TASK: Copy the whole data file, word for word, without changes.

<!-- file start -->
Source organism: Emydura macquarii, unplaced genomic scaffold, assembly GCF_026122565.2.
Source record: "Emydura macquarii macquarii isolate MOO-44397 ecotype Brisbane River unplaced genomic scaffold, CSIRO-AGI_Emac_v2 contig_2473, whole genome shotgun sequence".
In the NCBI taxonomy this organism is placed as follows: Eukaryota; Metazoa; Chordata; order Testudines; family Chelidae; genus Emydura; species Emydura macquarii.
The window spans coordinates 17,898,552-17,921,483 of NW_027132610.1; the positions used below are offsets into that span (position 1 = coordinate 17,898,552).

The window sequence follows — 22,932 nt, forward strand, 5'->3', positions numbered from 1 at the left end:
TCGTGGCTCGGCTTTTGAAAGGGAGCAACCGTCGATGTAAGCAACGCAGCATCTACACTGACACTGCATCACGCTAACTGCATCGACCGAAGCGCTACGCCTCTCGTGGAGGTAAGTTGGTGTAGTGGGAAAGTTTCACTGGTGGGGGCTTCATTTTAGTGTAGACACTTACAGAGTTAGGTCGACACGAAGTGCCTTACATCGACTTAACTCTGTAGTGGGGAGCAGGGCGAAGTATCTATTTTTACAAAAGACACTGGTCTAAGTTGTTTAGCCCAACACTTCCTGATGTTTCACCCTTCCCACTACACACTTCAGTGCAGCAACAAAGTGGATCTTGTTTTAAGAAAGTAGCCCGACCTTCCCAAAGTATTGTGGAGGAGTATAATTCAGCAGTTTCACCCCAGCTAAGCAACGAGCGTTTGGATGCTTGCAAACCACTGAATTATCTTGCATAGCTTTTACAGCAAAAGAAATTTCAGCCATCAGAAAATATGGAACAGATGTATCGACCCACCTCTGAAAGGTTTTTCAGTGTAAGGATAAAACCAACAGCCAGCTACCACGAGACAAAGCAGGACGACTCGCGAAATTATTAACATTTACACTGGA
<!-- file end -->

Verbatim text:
Source organism: Emydura macquarii, unplaced genomic scaffold, assembly GCF_026122565.2.
Source record: "Emydura macquarii macquarii isolate MOO-44397 ecotype Brisbane River unplaced genomic scaffold, CSIRO-AGI_Emac_v2 contig_2473, whole genome shotgun sequence".
In the NCBI taxonomy this organism is placed as follows: Eukaryota; Metazoa; Chordata; order Testudines; family Chelidae; genus Emydura; species Emydura macquarii.
The window spans coordinates 17,898,552-17,921,483 of NW_027132610.1; the positions used below are offsets into that span (position 1 = coordinate 17,898,552).

The window sequence follows — 22,932 nt, forward strand, 5'->3', positions numbered from 1 at the left end:
TCGTGGCTCGGCTTTTGAAAGGGAGCAACCGTCGATGTAAGCAACGCAGCATCTACACTGACACTGCATCACGCTAACTGCATCGACCGAAGCGCTACGCCTCTCGTGGAGGTAAGTTGGTGTAGTGGGAAAGTTTCACTGGTGGGGGCTTCATTTTAGTGTAGACACTTACAGAGTTAGGTCGACACGAAGTGCCTTACATCGACTTAACTCTGTAGTGGGGAGCAGGGCGAAGTATCTATTTTTACAAAAGACACTGGTCTAAGTTGTTTAGCCCAACACTTCCTGATGTTTCACCCTTCCCACTACACACTTCAGTGCAGCAACAAAGTGGATCTTGTTTTAAGAAAGTAGCCCGACCTTCCCAAAGTATTGTGGAGGAGTATAATTCAGCAGTTTCACCCCAGCTAAGCAACGAGCGTTTGGATGCTTGCAAACCACTGAATTATCTTGCATAGCTTTTACAGCAAAAGAAATTTCAGCCATCAGAAAATATGGAACAGATGTATCGACCCACCTCTGAAAGGTTTTTCAGTGTAAGGATAAAACCAACAGCCAGCTACCACGAGACAAAGCAGGACGACTCGCGAAATTATTAACATTTACACTGGA